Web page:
• Bigfoot sails over crunched trucks before a crowd of onlookers at the Exchange parking lot on Joint Base Lewis-McChord, Wash.

    Bigfoot 3

    Bigfoot sails over crunched trucks before a crowd of onlookers at the Exchange parking lot on Joint Base Lewis-McChord, Wash.

  • Four-year-old Max Huffmann is dwarfed by one of Bigfoot's tires before it crushed two trucks at the Exchange parking lot Oct. 7, at Joint Base Lewis-McChord, Wash.

    bigfoot 1

    Four-year-old Max Huffmann is dwarfed by one of Bigfoot's tires before it crushed two trucks at the Exchange parking lot Oct. 7, at Joint Base Lewis-McChord, Wash.

  • Viewers are dwarfed by Bigfoot before the truck crushed two trucks at the Exchange parking lot on Joint Base Lewis-McChord, Wash.

    Bigfoot 2

    Viewers are dwarfed by Bigfoot before the truck crushed two trucks at the Exchange parking lot on Joint Base Lewis-McChord, Wash.

JOINT BASE LEWIS-MCCHORD, Wash., Oct. 19, 2011 -- Multi-car collisions ravaged the Exchange parking lot on Lewis Main at Joint Base Lewis-McChord, Oct. 7. -- and everyone seemed to love it.

Almost 100 service members, their families and many more from across JBLM were on hand to watch Bigfoot No. 10 put on a mini-exhibition and meet the legendary monster truck crew.

The fact that the vehicle on hand, a 2011 Chevy 2500 Heavy Duty with 1,500 horsepower, while a truck used in competitions, was one of seven Bigfoots which tour the nation year-round didn't seem to matter to the little kids (who might have made up half of the total crowd) or the "big kids."

Sara Harris said she may have enjoyed the show as much as her three kids whom she brought to see Bigfoot up close.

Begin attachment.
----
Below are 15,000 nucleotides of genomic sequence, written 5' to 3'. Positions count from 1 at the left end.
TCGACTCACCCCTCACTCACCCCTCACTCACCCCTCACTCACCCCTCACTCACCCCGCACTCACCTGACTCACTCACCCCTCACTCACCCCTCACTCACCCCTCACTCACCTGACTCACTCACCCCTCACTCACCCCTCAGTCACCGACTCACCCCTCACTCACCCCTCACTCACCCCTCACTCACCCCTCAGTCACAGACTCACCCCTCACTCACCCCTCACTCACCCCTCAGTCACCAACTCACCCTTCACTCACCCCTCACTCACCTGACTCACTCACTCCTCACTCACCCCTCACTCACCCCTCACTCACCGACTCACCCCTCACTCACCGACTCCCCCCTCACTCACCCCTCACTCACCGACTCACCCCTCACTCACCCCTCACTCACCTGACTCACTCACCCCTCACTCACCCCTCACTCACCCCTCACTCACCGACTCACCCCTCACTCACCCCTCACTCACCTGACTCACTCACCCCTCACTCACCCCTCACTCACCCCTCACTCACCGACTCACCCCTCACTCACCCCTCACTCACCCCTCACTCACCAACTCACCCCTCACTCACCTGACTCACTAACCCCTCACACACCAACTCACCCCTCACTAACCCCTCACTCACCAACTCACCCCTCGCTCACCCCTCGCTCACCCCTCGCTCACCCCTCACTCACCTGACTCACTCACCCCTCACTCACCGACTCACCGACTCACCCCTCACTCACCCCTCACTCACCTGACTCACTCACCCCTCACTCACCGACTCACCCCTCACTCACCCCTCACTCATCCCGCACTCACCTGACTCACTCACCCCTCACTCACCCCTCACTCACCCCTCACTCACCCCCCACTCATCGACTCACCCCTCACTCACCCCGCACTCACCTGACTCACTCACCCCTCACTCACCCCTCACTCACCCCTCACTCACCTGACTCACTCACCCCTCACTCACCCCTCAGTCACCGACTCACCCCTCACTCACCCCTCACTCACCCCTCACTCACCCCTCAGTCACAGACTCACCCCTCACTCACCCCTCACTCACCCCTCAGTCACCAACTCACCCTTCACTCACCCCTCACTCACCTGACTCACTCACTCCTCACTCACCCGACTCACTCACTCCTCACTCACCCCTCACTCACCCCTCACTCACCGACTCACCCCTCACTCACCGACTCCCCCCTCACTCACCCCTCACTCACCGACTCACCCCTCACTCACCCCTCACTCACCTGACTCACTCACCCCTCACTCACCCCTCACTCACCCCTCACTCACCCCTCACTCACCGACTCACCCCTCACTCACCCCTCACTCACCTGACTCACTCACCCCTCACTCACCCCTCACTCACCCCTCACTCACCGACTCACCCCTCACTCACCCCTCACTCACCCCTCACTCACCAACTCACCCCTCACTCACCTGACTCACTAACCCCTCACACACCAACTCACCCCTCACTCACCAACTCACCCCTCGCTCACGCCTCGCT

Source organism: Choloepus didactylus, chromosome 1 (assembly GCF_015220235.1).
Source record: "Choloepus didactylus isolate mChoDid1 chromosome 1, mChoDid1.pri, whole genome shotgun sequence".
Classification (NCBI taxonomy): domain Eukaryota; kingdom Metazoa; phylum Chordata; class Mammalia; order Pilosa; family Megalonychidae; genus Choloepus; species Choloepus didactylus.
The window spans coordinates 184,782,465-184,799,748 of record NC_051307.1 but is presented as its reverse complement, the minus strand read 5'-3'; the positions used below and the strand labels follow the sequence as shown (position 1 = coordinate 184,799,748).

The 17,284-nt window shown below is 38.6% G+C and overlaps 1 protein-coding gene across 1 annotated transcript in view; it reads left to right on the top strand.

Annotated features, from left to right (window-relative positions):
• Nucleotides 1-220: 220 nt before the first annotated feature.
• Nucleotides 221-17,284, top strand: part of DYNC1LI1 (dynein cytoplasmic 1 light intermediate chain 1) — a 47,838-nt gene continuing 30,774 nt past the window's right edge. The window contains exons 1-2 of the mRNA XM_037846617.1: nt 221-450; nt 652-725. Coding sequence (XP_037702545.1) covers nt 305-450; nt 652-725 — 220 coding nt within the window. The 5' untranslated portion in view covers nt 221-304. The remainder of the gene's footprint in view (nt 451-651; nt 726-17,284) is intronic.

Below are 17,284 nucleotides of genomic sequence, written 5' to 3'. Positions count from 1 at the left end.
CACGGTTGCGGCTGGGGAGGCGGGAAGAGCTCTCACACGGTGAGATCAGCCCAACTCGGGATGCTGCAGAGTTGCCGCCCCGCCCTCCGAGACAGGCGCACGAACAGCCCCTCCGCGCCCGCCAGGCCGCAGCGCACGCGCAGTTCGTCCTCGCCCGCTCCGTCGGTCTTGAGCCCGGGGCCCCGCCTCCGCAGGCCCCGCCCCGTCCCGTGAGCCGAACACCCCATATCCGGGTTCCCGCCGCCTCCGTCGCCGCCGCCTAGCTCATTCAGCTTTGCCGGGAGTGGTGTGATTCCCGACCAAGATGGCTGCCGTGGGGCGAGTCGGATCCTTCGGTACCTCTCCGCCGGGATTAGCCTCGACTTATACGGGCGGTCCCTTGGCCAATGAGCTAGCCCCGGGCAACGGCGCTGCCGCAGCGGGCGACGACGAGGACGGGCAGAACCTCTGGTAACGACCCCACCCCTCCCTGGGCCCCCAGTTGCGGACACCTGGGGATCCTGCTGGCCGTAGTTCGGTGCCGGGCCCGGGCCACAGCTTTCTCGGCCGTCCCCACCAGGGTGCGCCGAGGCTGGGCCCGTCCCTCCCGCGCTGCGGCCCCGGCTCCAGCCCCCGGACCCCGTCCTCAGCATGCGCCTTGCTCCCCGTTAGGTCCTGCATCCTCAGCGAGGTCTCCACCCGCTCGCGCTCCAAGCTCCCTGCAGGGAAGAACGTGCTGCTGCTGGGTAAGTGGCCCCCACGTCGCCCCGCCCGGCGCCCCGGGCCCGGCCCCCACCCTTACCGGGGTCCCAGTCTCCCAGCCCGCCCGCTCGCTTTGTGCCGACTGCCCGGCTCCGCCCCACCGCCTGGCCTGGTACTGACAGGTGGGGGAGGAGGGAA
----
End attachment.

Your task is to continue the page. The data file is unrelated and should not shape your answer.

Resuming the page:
"We started talking about it last night and they'd been asking about it all morning," she said. "They're really big into trucks, so they were thrilled to see it."

The visit was thanks to Firestone, which has two service centers at JBLM. Joey Crider, general manager of Firestone at JBLM, said he brought Bigfoot to the installation as a thank you for being a part of the JBLM community since 1993.

A former military brat himself, Crider said he was thinking of JBLM's Army and Air Force kids when he decided on the iconic monster truck.

"My dad was in the military. I grew up on a base, and back then there was never a lot of stuff for kids to do," Crider said. "So my desire to bring the truck here was not just to give back to the troops and their families, but to give the kids something to enjoy as well."

Even those not into the destruction mini-derby gained from the event. Firestone and Bridgestone joined to raffle off $500 worth of tires, along with other free giveaways. They followed on Saturday with the addition of face painters, balloon artists and a jump house.

Also, the corporate pair presented a check to Fisher House Lewis-McChord; one of many houses run by the Fisher House Foundation "which unites families during a loved one's hospitalization."

Jodi Land, Fisher House Lewis-McChord's manager, said Firestone's want to "give back" by donating to Fisher House was appreciated greatly.

"I may be a little biased, but our organization is one of the best ways to do that," she said, "so it's really nice to see one of the businesses in the community give back to those who need it most."

While the big kids seemed to enjoy the metal muscle on display, the little kids seemed to rule the day as parents snapped endless photos of their little ones with the hulking vehicle. Despite all the sound and strength Bigfoot displayed, which may have been right up a typical little boy's alley, Tanner Harris, 4, said there was something else he'd tell his friends about who weren't at the Exchange Friday or Saturday.

"I like the colors the most," he said, "especially the red. I like Bigfoot."

Page last updated Wed October 19th, 2011 at 00:00